Beyond choosing the right clothing to match conditions in the field, you can fuel additional warmth via air-activated hand warmers, and in a blind you can use propane-powered portable heaters. But did you know you can also eat right to put some fire back into your furnace? The average adult diet revolves around 2,000 calories daily. For inactive winter hunts, dieticians recommend boosting that by another 500 calories per day. If you really plan a workout into your winter hunt, consider that military research points to a boost of 25-50 percent more calories for optimum energy and heat generation.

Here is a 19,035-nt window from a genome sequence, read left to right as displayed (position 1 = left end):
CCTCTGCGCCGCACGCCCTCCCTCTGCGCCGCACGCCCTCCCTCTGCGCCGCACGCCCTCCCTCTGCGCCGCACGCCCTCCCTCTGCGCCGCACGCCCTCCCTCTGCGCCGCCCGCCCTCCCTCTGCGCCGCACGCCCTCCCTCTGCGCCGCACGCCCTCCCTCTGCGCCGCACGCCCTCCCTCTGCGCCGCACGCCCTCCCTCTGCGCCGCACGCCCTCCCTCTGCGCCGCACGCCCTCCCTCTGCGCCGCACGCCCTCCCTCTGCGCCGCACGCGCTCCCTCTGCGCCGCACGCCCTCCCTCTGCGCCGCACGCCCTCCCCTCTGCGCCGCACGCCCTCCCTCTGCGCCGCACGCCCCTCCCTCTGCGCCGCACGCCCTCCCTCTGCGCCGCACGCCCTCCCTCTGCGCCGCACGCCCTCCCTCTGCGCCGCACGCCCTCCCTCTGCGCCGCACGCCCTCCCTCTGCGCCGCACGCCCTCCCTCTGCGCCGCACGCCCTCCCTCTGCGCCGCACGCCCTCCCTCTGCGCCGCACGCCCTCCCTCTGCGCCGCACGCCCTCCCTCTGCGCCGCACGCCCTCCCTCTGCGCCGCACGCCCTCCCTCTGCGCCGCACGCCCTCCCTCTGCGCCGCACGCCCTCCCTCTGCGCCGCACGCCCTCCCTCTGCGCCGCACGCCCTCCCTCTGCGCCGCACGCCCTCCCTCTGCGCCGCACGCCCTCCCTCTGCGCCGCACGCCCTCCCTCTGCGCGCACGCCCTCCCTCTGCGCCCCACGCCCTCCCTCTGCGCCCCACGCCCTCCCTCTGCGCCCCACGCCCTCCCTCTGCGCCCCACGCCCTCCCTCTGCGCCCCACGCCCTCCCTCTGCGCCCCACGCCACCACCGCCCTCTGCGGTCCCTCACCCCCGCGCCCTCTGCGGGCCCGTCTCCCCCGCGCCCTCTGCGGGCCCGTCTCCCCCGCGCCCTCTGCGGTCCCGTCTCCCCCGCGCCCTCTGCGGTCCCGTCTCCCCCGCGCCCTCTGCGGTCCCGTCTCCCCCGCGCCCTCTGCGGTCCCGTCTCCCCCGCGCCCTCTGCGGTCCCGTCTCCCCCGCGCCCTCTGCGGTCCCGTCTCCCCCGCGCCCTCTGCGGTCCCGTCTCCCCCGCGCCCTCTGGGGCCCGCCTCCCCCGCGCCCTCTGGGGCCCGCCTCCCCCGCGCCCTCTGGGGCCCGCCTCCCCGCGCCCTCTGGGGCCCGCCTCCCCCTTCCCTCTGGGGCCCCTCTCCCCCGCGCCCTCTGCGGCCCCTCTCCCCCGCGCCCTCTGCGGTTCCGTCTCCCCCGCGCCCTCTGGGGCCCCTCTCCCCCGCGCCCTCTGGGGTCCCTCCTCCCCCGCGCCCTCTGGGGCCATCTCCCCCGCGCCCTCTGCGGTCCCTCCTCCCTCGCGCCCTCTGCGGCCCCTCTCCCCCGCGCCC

If you think that’s a green light to eat anything under the sun, think again. Consider carbohydrates, proteins and fats—each can be converted into simple sugars and burned in your furnace to create energy. Unfortunately, the conversion time for each varies. Carbohydrates convert quicker than proteins, and proteins convert faster than fats.
In short, keep your winter hunting diet topped off with more carbs than proteins; yet mix in some fat as well. Don’t alienate fats because, although they take longer to produce heat, they do so over a longer period of time, adding consistent fuel to the fire. A good balance of carbohydrates includes bread, cereal, dried fruit and candy. Proteins to include are sliced beef, fish such as tuna, and even dairy products. Fat options include nuts, cheese and margarine. Drink lots of water to stimulate the process, and sit back while your body does the rest.